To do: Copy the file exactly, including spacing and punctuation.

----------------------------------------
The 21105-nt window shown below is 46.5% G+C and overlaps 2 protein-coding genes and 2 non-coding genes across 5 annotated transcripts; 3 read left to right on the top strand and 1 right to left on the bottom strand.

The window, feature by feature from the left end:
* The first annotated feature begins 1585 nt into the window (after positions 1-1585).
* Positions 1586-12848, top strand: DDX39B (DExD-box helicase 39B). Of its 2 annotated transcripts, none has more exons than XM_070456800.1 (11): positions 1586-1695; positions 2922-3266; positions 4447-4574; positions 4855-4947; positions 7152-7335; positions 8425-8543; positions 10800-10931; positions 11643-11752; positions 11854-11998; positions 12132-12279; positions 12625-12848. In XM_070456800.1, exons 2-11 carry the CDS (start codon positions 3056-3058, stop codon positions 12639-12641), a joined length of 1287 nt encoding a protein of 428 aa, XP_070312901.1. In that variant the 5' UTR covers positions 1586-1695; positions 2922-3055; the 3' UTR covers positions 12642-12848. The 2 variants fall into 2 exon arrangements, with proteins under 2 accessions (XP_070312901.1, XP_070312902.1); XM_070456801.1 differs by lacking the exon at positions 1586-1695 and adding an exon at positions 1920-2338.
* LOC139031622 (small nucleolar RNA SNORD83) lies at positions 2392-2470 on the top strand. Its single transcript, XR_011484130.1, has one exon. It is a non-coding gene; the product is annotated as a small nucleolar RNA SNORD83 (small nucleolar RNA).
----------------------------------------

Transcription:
The 21105-nt window shown below is 46.5% G+C and overlaps 2 protein-coding genes and 2 non-coding genes across 5 annotated transcripts; 3 read left to right on the top strand and 1 right to left on the bottom strand.

The window, feature by feature from the left end:
* The first annotated feature begins 1585 nt into the window (after positions 1-1585).
* Positions 1586-12848, top strand: DDX39B (DExD-box helicase 39B). Of its 2 annotated transcripts, none has more exons than XM_070456800.1 (11): positions 1586-1695; positions 2922-3266; positions 4447-4574; positions 4855-4947; positions 7152-7335; positions 8425-8543; positions 10800-10931; positions 11643-11752; positions 11854-11998; positions 12132-12279; positions 12625-12848. In XM_070456800.1, exons 2-11 carry the CDS (start codon positions 3056-3058, stop codon positions 12639-12641), a joined length of 1287 nt encoding a protein of 428 aa, XP_070312901.1. In that variant the 5' UTR covers positions 1586-1695; positions 2922-3055; the 3' UTR covers positions 12642-12848. The 2 variants fall into 2 exon arrangements, with proteins under 2 accessions (XP_070312901.1, XP_070312902.1); XM_070456801.1 differs by lacking the exon at positions 1586-1695 and adding an exon at positions 1920-2338.
* LOC139031622 (small nucleolar RNA SNORD83) lies at positions 2392-2470 on the top strand. Its single transcript, XR_011484130.1, has one exon. It is a non-coding gene; the product is annotated as a small nucleolar RNA SNORD83 (small nucleolar RNA).